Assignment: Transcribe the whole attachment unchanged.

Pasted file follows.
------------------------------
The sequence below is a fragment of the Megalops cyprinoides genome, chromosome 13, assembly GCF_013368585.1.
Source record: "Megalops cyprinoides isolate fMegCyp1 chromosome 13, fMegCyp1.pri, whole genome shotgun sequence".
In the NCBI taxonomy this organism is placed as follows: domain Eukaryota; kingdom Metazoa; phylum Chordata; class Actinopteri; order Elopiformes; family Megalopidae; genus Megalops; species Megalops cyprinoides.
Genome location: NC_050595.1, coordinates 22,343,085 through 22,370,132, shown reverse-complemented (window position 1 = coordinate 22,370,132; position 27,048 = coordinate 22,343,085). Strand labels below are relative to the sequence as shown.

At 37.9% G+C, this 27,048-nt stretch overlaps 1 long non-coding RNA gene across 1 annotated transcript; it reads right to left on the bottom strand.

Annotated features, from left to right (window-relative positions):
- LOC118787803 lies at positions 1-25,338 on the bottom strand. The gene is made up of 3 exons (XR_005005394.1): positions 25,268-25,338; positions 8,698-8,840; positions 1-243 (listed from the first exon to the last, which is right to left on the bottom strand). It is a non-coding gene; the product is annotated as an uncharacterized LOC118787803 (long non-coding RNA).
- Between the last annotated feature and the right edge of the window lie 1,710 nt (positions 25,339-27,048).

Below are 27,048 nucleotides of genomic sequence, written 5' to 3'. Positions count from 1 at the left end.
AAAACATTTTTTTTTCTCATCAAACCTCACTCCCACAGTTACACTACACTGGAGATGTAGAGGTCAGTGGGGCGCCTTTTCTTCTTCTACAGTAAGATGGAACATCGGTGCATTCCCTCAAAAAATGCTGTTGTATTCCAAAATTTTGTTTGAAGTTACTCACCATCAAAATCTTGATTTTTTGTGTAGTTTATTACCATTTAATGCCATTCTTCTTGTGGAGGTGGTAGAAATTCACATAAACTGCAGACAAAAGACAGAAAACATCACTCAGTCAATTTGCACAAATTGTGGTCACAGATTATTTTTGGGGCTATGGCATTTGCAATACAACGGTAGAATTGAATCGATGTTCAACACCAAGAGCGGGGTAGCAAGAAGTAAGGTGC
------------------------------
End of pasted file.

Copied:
The sequence below is a fragment of the Megalops cyprinoides genome, chromosome 13, assembly GCF_013368585.1.
Source record: "Megalops cyprinoides isolate fMegCyp1 chromosome 13, fMegCyp1.pri, whole genome shotgun sequence".
In the NCBI taxonomy this organism is placed as follows: domain Eukaryota; kingdom Metazoa; phylum Chordata; class Actinopteri; order Elopiformes; family Megalopidae; genus Megalops; species Megalops cyprinoides.
Genome location: NC_050595.1, coordinates 22,343,085 through 22,370,132, shown reverse-complemented (window position 1 = coordinate 22,370,132; position 27,048 = coordinate 22,343,085). Strand labels below are relative to the sequence as shown.

At 37.9% G+C, this 27,048-nt stretch overlaps 1 long non-coding RNA gene across 1 annotated transcript; it reads right to left on the bottom strand.

Annotated features, from left to right (window-relative positions):
- LOC118787803 lies at positions 1-25,338 on the bottom strand. The gene is made up of 3 exons (XR_005005394.1): positions 25,268-25,338; positions 8,698-8,840; positions 1-243 (listed from the first exon to the last, which is right to left on the bottom strand). It is a non-coding gene; the product is annotated as an uncharacterized LOC118787803 (long non-coding RNA).
- Between the last annotated feature and the right edge of the window lie 1,710 nt (positions 25,339-27,048).

Below are 27,048 nucleotides of genomic sequence, written 5' to 3'. Positions count from 1 at the left end.
AAAACATTTTTTTTTCTCATCAAACCTCACTCCCACAGTTACACTACACTGGAGATGTAGAGGTCAGTGGGGCGCCTTTTCTTCTTCTACAGTAAGATGGAACATCGGTGCATTCCCTCAAAAAATGCTGTTGTATTCCAAAATTTTGTTTGAAGTTACTCACCATCAAAATCTTGATTTTTTGTGTAGTTTATTACCATTTAATGCCATTCTTCTTGTGGAGGTGGTAGAAATTCACATAAACTGCAGACAAAAGACAGAAAACATCACTCAGTCAATTTGCACAAATTGTGGTCACAGATTATTTTTGGGGCTATGGCATTTGCAATACAACGGTAGAATTGAATCGATGTTCAACACCAAGAGCGGGGTAGCAAGAAGTAAGGTGC